Vintage Hunk: Sal Mineo
"One minute I had more movie offers than I could handle, the next, no one wanted me."
Sal Mineo had a brief life (37 years) and a brief career (5 years, from 1955-1960). Bookended by two Academy Award-nominated performances, Mineo was known for his fine acting, as an incredibly beautiful man, and as someone who wasn't particularly quiet about his sexuality. Sadly, Mineo's career was basically over except for some promising stage work when he was murdered in 1976.
Salvatore Mineo, Jr. was born in 1939 in the Bronx, New York, the son of Sicilian immigrants. His mother was a bit like Mama Rose in Gypsy, pushing her child in dancing and acting schools. Mineo's first good Broadway role was playing the young prince in the musical The King and I. In a junior All About Eve scenario, Mineo filled in for the regular kid who was on vacation and was so good he took over the role.
After several TV appearances, Mineo made his film debut in Six Bridges to Cross, and then played one of the cadets in the Charlton Heston comedy The Private War of Major Benson. Then came the role of his career, as Plato in Rebel Without a Cause.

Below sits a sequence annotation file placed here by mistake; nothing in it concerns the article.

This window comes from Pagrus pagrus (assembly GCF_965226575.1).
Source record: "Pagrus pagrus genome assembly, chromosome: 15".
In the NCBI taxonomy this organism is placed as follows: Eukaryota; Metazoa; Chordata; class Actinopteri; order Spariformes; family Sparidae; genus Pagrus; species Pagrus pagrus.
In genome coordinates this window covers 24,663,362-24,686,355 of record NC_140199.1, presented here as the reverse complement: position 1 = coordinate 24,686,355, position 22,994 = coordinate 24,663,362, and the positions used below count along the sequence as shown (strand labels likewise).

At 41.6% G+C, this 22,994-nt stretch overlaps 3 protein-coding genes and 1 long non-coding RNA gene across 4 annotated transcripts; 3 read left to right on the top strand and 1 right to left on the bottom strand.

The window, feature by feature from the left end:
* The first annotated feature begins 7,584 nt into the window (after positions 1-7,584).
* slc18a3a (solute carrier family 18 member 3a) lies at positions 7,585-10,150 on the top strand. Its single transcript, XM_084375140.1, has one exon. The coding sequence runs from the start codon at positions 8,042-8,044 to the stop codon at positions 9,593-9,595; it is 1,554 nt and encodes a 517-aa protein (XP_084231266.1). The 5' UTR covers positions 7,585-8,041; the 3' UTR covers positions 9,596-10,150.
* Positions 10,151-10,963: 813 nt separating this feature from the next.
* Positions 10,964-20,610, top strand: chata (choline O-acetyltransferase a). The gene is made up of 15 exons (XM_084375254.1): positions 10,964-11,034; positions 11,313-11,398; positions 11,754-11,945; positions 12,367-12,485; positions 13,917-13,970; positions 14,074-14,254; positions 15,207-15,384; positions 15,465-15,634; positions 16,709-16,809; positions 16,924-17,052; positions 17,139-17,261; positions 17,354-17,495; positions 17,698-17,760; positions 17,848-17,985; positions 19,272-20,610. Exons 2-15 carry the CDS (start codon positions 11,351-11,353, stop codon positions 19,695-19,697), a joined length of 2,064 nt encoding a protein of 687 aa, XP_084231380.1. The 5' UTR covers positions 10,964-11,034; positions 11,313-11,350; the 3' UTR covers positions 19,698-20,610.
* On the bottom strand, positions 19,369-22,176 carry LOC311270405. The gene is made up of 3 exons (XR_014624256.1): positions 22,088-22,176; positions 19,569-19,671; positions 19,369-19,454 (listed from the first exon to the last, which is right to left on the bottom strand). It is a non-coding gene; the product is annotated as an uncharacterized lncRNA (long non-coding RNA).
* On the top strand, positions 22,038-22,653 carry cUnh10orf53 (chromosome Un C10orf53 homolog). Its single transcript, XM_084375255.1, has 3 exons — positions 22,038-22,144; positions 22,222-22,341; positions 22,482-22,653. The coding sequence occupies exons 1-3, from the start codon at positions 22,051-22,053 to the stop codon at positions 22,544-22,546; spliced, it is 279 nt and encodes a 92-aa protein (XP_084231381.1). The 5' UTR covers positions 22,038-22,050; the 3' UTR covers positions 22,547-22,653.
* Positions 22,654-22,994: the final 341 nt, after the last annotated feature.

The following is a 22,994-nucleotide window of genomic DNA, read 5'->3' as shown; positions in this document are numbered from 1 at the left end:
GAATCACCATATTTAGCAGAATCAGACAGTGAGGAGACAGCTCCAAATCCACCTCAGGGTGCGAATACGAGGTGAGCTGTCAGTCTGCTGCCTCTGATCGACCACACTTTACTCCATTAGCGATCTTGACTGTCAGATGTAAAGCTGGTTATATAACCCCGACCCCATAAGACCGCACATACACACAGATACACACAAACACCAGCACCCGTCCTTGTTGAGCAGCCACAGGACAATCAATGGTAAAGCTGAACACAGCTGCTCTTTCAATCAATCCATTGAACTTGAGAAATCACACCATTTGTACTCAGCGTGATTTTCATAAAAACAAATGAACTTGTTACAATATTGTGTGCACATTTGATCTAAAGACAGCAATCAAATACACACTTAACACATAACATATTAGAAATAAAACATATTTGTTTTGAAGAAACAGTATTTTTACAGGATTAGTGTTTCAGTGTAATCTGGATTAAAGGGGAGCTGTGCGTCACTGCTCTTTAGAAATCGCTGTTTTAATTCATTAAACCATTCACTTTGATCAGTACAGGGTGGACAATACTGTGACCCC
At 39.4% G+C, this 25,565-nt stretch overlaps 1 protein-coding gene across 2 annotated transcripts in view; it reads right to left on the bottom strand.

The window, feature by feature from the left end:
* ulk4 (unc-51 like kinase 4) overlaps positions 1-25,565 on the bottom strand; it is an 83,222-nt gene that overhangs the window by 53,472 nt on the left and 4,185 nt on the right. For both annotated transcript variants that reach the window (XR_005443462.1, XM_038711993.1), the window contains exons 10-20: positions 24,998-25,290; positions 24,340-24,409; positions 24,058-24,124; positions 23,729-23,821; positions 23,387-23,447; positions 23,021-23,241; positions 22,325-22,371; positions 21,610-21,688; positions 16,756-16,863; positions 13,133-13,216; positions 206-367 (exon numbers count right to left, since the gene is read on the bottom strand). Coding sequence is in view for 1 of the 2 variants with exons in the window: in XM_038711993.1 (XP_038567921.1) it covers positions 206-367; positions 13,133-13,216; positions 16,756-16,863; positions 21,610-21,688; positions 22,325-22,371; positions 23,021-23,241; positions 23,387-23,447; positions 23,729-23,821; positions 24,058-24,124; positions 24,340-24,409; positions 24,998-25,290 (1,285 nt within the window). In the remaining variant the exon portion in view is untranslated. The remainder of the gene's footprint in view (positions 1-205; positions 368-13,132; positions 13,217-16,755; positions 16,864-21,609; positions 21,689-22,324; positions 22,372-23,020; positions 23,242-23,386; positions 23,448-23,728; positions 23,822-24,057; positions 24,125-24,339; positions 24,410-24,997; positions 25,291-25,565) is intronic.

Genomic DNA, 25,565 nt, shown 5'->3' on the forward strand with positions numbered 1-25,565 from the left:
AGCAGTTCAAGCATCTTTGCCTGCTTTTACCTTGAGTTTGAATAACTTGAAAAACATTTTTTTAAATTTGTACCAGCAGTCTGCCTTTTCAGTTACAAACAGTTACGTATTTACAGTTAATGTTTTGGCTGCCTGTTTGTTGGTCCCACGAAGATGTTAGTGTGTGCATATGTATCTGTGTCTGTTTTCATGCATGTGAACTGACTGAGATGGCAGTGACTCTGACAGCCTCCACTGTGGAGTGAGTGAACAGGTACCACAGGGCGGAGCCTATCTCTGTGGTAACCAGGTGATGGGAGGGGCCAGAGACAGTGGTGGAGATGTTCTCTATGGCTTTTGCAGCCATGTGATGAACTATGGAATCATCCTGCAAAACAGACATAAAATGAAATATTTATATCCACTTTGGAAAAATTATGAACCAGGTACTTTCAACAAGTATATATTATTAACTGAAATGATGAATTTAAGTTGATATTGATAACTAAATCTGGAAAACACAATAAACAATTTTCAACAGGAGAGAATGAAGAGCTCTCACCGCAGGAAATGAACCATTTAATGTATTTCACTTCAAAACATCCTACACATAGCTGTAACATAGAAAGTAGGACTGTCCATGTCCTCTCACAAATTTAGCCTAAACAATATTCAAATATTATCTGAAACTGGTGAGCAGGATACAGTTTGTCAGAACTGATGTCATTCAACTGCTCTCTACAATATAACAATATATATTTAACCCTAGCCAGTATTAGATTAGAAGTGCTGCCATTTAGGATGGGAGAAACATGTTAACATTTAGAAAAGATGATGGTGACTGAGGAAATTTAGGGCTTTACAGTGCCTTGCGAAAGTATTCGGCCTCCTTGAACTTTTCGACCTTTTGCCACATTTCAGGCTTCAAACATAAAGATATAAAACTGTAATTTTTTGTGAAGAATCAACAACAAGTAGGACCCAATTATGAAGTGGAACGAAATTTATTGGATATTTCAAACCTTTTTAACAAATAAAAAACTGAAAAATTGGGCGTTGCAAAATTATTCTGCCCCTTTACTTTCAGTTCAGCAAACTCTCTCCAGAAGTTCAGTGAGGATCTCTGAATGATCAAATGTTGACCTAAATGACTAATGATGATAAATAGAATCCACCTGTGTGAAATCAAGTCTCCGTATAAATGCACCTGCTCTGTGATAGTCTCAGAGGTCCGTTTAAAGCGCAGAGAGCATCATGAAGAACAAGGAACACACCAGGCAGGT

Rebel Without a Cause has entered cinematic immortality for so many reasons that it seems like the performances and the actual film itself have become lost in all the hype. Rebel is the most "maudit" film—literally meaning "cursed film"— in Hollywood's long history. Everyone connected with this classic study of upper middle class juvenile delinquency met a pretty hideous end. Stars James Dean, Natalie Wood and Sal Mineo all died under tragic and mysterious circumstances. Director Nick Ray had a pretty spectacular burn out as a director, and costars Nick Adams and Dennis Hopper had rocky roads leading to their untimely deaths.
In Rebel Without a Cause, Mineo plays the shy, confused, probably gay teenager who quite obviously has a crush on the James Dean character. Mineo gives an incredibly touching performance and it not only gained an Academy Award Best Supporting Actor nomination but his Plato has been called by many as the first gay teenager in films. The highlight of the film and Mineo's performance is when he, Dean and Wood have taken refuge in the deserted mansion where they improvise at being a family. Here, director Nicolas Ray did a great job of orchestrating all the young stars. Dean gives a truly iconic performance, and Wood (also Oscar-nominated) is lovely as the troubled Judy who loves Dean and acts as a surrogate mother to Mineo. Scraping away all the James Dean hype and tabloid stories from Rebel reveals a really good movie about lonely teenagers trying to cope in mid-century America. It's a seminal film in US cultural history.